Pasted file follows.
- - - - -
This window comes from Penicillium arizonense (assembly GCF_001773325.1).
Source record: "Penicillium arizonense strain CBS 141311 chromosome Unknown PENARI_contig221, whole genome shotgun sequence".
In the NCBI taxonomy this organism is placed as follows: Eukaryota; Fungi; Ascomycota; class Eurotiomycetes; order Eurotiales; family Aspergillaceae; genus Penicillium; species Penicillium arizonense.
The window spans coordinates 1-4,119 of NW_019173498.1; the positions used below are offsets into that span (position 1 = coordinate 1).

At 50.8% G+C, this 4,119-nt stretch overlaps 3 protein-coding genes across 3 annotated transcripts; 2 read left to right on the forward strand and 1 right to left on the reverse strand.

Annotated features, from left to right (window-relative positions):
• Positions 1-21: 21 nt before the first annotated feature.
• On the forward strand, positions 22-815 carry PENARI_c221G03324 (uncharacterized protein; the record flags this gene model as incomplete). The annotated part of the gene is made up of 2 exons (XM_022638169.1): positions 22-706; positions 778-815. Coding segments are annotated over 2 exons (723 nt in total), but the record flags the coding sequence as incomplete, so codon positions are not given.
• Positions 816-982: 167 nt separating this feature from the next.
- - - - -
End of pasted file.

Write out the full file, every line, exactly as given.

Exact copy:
This window comes from Penicillium arizonense (assembly GCF_001773325.1).
Source record: "Penicillium arizonense strain CBS 141311 chromosome Unknown PENARI_contig221, whole genome shotgun sequence".
In the NCBI taxonomy this organism is placed as follows: Eukaryota; Fungi; Ascomycota; class Eurotiomycetes; order Eurotiales; family Aspergillaceae; genus Penicillium; species Penicillium arizonense.
The window spans coordinates 1-4,119 of NW_019173498.1; the positions used below are offsets into that span (position 1 = coordinate 1).

At 50.8% G+C, this 4,119-nt stretch overlaps 3 protein-coding genes across 3 annotated transcripts; 2 read left to right on the forward strand and 1 right to left on the reverse strand.

Annotated features, from left to right (window-relative positions):
• Positions 1-21: 21 nt before the first annotated feature.
• On the forward strand, positions 22-815 carry PENARI_c221G03324 (uncharacterized protein; the record flags this gene model as incomplete). The annotated part of the gene is made up of 2 exons (XM_022638169.1): positions 22-706; positions 778-815. Coding segments are annotated over 2 exons (723 nt in total), but the record flags the coding sequence as incomplete, so codon positions are not given.
• Positions 816-982: 167 nt separating this feature from the next.